Remnants from the former Hurricane Nicole, now a tropical depression, dropped rain from Georgia to New York Friday.
Filed Under: U.S.

Nicole downgrades to depression, sends rain from Georgia to New York

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Remnants from the former Hurricane Nicole, now a tropical depression, dropped rain from Georgia to New York Friday. According to the National Hurricane Center, as of 10:00 a.m. EST, the storm was located about 35 miles north of Atlanta, with maximum sustained winds down to 30 mph.

Nicole made landfall in Florida as a category one hurricane early Thursday morning.

Forecasters have issued a string of tornado warnings in North and South Carolina, with much of both states, as well as Virginia, also under a tornado watch.

As Nicole threatens the Carolinas and Virginia, Floridians are picking up the pieces after this week’s storm killed at least 5 people and ripped apart buildings with its dangerous storm surge and powerful winds.

In Volusia County, Florida, at least 49 beachfront properties, including hotels and condos, have been deemed “unsafe.” Officials said more buildings will likely be identified as compromised. Some oceanfront homes near Daytona Beach collapsed into the ocean.

Nicole also pushed a huge volume of water onshore, tearing through infrastructure already strained by Ian.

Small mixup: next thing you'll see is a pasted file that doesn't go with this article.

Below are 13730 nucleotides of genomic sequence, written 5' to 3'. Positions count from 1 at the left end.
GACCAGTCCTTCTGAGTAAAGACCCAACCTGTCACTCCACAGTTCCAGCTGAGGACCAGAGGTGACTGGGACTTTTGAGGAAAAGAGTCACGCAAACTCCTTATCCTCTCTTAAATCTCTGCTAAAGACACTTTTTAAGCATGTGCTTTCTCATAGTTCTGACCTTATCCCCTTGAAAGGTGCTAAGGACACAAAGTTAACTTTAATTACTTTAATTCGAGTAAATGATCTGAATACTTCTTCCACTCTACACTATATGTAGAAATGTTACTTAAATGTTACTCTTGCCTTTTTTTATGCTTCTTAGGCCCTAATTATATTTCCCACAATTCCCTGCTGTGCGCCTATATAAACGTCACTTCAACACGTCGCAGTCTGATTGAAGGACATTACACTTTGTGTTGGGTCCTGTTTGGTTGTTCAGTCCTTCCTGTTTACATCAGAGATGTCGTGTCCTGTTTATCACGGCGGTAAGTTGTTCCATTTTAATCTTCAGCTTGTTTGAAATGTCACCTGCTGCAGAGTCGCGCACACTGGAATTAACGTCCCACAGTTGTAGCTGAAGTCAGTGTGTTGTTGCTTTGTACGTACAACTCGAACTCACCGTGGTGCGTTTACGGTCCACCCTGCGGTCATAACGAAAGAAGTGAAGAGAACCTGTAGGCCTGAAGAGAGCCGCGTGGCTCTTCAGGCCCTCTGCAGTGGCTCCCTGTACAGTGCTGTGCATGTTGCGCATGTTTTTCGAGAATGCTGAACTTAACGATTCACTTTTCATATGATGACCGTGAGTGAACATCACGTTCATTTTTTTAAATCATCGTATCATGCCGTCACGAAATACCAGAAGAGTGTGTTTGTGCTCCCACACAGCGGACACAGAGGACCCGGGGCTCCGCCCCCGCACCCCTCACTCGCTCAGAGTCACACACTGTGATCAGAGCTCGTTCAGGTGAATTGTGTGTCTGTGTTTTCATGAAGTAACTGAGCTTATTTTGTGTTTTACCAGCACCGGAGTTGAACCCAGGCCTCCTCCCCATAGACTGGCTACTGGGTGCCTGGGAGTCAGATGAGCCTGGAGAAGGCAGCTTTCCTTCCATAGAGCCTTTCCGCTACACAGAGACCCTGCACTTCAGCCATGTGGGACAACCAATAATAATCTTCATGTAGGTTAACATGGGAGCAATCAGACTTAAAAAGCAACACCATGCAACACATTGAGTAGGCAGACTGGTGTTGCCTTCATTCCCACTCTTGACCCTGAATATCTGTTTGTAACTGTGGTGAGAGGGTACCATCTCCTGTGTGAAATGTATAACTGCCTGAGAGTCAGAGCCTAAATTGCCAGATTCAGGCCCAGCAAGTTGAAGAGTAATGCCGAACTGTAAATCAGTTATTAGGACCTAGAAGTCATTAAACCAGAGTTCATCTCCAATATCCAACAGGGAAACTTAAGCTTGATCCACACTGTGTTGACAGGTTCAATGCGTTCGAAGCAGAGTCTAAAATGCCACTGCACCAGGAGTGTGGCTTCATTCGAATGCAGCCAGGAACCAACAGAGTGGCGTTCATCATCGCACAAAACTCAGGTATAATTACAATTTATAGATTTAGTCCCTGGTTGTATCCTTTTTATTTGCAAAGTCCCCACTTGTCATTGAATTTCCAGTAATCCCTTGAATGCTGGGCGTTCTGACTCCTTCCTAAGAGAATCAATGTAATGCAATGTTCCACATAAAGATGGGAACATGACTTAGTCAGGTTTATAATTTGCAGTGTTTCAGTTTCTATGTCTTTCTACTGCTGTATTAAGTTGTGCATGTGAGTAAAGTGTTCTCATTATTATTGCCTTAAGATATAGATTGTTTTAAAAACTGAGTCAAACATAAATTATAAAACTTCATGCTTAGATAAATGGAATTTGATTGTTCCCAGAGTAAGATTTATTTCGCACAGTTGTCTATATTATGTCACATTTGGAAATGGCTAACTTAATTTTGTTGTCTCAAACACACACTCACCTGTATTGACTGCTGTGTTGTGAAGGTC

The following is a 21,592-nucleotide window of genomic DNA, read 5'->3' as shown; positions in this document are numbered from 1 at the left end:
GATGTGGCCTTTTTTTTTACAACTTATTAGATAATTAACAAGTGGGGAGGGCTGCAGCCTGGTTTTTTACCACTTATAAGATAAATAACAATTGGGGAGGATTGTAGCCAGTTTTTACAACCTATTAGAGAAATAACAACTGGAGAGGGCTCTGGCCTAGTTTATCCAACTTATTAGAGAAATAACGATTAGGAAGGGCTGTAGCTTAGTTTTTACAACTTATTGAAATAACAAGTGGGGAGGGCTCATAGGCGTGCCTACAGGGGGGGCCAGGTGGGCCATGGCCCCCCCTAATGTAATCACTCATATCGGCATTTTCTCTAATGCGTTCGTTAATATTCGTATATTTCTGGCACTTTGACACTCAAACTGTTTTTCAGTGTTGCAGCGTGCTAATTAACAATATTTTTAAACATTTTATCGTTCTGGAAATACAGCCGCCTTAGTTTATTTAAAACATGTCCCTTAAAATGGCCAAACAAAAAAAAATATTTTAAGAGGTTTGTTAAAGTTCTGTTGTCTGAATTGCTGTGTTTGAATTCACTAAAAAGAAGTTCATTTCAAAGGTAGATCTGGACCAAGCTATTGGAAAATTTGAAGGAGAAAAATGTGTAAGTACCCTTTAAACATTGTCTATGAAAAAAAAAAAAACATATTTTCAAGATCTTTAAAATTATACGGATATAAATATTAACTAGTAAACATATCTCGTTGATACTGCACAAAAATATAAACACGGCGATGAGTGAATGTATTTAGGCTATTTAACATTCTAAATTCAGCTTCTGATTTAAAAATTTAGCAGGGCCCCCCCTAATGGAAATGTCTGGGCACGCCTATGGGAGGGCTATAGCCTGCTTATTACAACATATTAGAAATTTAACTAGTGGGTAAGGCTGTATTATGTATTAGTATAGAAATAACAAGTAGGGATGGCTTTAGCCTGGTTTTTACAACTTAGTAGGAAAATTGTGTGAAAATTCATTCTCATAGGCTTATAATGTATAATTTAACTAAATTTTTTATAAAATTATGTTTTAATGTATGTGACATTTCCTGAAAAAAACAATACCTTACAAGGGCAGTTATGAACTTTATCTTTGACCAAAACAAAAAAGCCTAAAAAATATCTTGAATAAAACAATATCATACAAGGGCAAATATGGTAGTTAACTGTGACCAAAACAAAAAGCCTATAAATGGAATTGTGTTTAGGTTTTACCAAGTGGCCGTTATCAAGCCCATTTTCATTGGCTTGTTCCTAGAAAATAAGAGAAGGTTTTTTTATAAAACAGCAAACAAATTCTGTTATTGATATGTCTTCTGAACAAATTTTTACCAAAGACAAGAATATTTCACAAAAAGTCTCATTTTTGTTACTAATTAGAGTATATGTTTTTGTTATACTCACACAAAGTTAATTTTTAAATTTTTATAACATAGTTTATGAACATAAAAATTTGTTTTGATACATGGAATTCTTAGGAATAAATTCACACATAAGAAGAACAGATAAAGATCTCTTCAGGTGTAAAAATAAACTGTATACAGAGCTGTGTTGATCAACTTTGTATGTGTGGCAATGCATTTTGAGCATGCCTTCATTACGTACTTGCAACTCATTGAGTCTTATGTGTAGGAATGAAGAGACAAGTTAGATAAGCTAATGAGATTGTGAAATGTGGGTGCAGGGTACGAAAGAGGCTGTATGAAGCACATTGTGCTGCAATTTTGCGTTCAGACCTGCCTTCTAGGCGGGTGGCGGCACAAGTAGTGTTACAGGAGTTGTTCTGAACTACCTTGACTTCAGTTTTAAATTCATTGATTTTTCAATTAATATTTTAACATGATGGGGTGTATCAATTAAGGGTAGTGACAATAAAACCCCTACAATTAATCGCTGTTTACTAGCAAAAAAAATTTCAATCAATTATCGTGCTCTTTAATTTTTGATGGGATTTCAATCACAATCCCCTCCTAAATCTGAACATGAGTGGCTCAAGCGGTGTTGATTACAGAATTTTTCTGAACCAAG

The tornado watch in effect Friday covers almost 13 million people. According to the Storm Prediction Center, the tornado threat is expected to expand considerably as Nicole’s remnants move north through mid afternoon.

Nicole is the first hurricane to hit the U.S. in the month of November in nearly 40 years.

The Associated Press contributed to this report.

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Remnants from the former Hurricane Nicole, now a tropical depression, dropped rain from Georgia to New York Friday. According to the National Hurricane Center, as of 10:00 a.m. EST, the storm was located about 35 miles north of Atlanta, with maximum sustained winds down to 30 mph.

Nicole made landfall in Florida as a category one hurricane early Thursday morning.

Forecasters have issued a string of tornado warnings in North and South Carolina, with much of both states, as well as Virginia, also under a tornado watch.

As Nicole threatens the Carolinas and Virginia, Floridians are picking up the pieces after this week’s storm killed at least 5 people and ripped apart buildings with its dangerous storm surge and powerful winds.

In Volusia County, Florida, at least 49 beachfront properties, including hotels and condos, have been deemed “unsafe.” Officials said more buildings will likely be identified as compromised. Some oceanfront homes near Daytona Beach collapsed into the ocean.

Nicole also pushed a huge volume of water onshore, tearing through infrastructure already strained by Ian.

The tornado watch in effect Friday covers almost 13 million people. According to the Storm Prediction Center, the tornado threat is expected to expand considerably as Nicole’s remnants move north through mid afternoon.

Nicole is the first hurricane to hit the U.S. in the month of November in nearly 40 years.

The Associated Press contributed to this report.

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